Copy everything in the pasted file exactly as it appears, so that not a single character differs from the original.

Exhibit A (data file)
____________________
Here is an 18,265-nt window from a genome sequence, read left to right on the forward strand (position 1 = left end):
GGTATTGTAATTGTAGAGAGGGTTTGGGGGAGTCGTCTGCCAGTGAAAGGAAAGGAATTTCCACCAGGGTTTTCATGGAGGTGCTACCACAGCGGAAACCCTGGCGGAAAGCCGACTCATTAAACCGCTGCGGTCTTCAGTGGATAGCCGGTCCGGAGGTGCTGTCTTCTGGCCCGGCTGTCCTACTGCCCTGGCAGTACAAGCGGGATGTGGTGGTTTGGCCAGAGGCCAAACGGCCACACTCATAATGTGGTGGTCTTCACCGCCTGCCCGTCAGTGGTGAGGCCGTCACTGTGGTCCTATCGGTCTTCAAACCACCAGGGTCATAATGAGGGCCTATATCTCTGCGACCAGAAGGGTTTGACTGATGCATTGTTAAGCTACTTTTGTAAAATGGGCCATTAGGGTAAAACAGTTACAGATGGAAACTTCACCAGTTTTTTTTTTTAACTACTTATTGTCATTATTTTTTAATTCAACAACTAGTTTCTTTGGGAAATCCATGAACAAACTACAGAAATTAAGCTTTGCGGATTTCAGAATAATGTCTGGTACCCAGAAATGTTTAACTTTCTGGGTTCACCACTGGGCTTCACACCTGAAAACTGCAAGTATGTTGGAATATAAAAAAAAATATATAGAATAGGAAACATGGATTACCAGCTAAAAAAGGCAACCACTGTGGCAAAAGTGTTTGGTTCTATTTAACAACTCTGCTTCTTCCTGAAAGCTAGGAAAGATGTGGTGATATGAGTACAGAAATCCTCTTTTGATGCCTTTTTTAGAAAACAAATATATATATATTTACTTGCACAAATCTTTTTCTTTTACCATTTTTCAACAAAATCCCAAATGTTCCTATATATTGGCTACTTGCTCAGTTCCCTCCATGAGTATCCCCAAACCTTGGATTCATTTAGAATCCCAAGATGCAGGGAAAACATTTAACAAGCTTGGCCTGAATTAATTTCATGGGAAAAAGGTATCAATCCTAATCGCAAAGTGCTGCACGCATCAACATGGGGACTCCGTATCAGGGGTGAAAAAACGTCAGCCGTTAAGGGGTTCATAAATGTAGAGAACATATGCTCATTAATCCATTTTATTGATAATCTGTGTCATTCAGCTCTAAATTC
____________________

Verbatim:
Here is an 18,265-nt window from a genome sequence, read left to right on the forward strand (position 1 = left end):
GGTATTGTAATTGTAGAGAGGGTTTGGGGGAGTCGTCTGCCAGTGAAAGGAAAGGAATTTCCACCAGGGTTTTCATGGAGGTGCTACCACAGCGGAAACCCTGGCGGAAAGCCGACTCATTAAACCGCTGCGGTCTTCAGTGGATAGCCGGTCCGGAGGTGCTGTCTTCTGGCCCGGCTGTCCTACTGCCCTGGCAGTACAAGCGGGATGTGGTGGTTTGGCCAGAGGCCAAACGGCCACACTCATAATGTGGTGGTCTTCACCGCCTGCCCGTCAGTGGTGAGGCCGTCACTGTGGTCCTATCGGTCTTCAAACCACCAGGGTCATAATGAGGGCCTATATCTCTGCGACCAGAAGGGTTTGACTGATGCATTGTTAAGCTACTTTTGTAAAATGGGCCATTAGGGTAAAACAGTTACAGATGGAAACTTCACCAGTTTTTTTTTTTAACTACTTATTGTCATTATTTTTTAATTCAACAACTAGTTTCTTTGGGAAATCCATGAACAAACTACAGAAATTAAGCTTTGCGGATTTCAGAATAATGTCTGGTACCCAGAAATGTTTAACTTTCTGGGTTCACCACTGGGCTTCACACCTGAAAACTGCAAGTATGTTGGAATATAAAAAAAAATATATAGAATAGGAAACATGGATTACCAGCTAAAAAAGGCAACCACTGTGGCAAAAGTGTTTGGTTCTATTTAACAACTCTGCTTCTTCCTGAAAGCTAGGAAAGATGTGGTGATATGAGTACAGAAATCCTCTTTTGATGCCTTTTTTAGAAAACAAATATATATATATTTACTTGCACAAATCTTTTTCTTTTACCATTTTTCAACAAAATCCCAAATGTTCCTATATATTGGCTACTTGCTCAGTTCCCTCCATGAGTATCCCCAAACCTTGGATTCATTTAGAATCCCAAGATGCAGGGAAAACATTTAACAAGCTTGGCCTGAATTAATTTCATGGGAAAAAGGTATCAATCCTAATCGCAAAGTGCTGCACGCATCAACATGGGGACTCCGTATCAGGGGTGAAAAAACGTCAGCCGTTAAGGGGTTCATAAATGTAGAGAACATATGCTCATTAATCCATTTTATTGATAATCTGTGTCATTCAGCTCTAAATTC